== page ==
Pregnant with a new book—-Marguerite Evans writes to fellow novelist Berta Ruck

Oliver Sandys letter to Onions 001Found tucked away in the same envelope with the letter ( see earlier Jot) written to Oliver Onions from Rupert Croft-Cooke is a short letter dated May 24th1962 from the very prolific novelist and magazine contributor Marguerite Evans ( 1886 – 1964) to fellow novelist Berta Ruck (1878 – 1978), wife of Oliver Onions. Evans wrote under three pen names—Oliver Sandys—which she used on some of her headed notepaper—Marguerite Barclay (using her given name) and Countess Barcynska. Evans published an incredible 130 novels between 1911 and 1946, and her oeuvre also includes non-fiction. She has been described as a purveyor of ’middlebrow fiction ‘, which as one critic has pointed out, is not a helpful term in her case. Several of her novels were filmed, most notably ‘The Pleasure Garden’( 1925), which was Alfred Hitchcock’s first completed film as director.

Ruck and Evans did not live too far from one another –Ruck in Aberdovey and Evans at The Ancient House, Little Stretton, Shropshire. In the letter Evans promises to visit the older woman:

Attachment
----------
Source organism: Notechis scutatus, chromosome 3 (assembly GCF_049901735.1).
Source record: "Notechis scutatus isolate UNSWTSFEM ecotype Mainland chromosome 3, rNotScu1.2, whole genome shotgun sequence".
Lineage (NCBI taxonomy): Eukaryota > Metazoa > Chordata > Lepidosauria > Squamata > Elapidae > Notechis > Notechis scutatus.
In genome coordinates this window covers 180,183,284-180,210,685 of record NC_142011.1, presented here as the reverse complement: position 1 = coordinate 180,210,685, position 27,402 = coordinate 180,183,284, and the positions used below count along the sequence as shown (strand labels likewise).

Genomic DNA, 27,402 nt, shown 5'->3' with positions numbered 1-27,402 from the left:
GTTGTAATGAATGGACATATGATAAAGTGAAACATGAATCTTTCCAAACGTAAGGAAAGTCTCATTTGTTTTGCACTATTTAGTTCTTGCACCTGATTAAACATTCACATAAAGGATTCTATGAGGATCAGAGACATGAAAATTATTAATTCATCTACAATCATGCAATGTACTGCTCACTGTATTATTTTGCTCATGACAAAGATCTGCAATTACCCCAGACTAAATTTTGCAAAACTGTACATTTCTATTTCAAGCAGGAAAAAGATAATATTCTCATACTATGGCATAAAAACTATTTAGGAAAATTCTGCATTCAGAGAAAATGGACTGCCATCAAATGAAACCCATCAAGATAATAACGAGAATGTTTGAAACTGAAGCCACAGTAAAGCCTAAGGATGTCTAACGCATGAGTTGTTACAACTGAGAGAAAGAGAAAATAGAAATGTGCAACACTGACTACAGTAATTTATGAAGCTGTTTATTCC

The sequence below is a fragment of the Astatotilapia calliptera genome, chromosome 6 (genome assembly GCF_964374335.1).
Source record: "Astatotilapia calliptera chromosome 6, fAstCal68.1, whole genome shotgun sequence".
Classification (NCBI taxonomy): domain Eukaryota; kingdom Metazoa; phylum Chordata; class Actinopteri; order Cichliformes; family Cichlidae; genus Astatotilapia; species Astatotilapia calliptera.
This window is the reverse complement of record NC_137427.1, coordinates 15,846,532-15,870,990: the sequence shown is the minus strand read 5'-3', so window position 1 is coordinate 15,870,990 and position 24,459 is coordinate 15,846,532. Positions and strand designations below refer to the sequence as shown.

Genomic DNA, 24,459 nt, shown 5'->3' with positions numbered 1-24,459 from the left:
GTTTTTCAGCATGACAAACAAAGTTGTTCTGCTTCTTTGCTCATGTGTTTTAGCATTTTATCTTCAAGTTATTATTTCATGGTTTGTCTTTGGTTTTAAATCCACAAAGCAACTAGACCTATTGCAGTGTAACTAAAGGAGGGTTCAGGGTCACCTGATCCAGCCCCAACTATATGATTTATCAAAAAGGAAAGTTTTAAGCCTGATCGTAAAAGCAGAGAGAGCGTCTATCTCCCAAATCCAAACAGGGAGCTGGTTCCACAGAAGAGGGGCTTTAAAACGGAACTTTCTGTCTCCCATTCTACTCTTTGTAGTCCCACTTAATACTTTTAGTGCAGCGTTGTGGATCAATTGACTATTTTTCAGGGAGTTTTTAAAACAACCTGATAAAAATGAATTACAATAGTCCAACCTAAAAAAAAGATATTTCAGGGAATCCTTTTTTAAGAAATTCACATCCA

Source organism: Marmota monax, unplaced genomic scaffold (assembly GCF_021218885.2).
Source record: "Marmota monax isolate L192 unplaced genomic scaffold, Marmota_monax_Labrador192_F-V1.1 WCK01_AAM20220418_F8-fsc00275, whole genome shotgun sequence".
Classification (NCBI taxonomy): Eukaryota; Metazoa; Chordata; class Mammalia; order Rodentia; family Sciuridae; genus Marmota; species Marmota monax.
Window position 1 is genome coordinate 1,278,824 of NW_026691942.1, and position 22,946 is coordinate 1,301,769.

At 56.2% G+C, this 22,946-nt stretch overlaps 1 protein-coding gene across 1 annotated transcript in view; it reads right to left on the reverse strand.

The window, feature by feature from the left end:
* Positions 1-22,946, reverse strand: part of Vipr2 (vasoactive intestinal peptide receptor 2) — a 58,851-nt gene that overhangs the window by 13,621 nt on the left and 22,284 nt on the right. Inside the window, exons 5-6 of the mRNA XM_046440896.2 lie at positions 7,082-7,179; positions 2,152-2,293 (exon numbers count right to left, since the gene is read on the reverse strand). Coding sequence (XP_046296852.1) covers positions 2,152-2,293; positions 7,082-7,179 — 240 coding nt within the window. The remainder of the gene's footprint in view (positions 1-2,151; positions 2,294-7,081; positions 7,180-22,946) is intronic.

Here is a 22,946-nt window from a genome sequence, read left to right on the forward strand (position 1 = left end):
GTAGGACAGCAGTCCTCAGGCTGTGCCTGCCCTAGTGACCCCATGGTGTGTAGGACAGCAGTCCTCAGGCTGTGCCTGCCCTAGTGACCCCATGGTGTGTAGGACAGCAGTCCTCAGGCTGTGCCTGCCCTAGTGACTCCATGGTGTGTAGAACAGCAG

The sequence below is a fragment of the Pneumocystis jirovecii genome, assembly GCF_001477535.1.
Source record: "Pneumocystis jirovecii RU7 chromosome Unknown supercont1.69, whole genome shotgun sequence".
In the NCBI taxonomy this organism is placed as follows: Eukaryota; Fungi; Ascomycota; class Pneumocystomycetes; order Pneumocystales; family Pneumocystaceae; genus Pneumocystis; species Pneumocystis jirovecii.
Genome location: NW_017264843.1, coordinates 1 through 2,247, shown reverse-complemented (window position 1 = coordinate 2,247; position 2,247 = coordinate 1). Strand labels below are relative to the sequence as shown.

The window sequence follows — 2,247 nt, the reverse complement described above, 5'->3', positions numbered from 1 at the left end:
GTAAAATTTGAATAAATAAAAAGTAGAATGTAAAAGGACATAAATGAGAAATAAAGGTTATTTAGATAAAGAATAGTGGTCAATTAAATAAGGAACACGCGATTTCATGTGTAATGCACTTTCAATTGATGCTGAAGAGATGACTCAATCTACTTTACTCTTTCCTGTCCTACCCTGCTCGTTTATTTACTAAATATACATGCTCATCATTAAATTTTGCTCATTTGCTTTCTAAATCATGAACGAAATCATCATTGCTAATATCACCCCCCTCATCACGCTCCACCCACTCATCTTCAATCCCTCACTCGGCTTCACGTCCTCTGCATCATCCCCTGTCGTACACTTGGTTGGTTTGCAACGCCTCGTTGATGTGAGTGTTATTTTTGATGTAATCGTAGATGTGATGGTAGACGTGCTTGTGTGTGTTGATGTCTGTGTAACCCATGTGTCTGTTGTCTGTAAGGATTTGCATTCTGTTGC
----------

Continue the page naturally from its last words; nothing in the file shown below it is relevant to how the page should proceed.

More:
‘Would give anything for a long, long chat with you…Am on last lap of book & feeling very pregnant. Thank heaven for that because before, the sensation was like a bad ‘ mis ‘ ! How strange this opus creation  in its likeness  to those functions. Have you not felt the same?

I do hope EAT. is better. Tell him I am truly and regularlyconcentrating on him & it would be lovely to hear he is better & stronger. This isn’t a letter . It is to send love.


Marguerite. ‘

Two years later Evans was dead. Her husband Caradoc, who she had married in 1933, had died aged just 67, back in 1945. A controversial writer, whose collection of short stories, My People(1915) earned him the unenviable title ‘ the best-hated man in Wales’, is now recognised as ‘ the founding father of Anglo-Welsh writing’. On his death Marguerite paid him the greatest tribute by publishing his biography. Her own autobiography, Full and Frank, may shed some light on her friendship with Ruck and may also identify EAT. Ruck died in 1978 aged 100.

I found Chris Hopkins’ online paper ‘ Self-portrait of the Middlebrow as artist’ useful in the compilation of this Jot.    [R.M.Healey]


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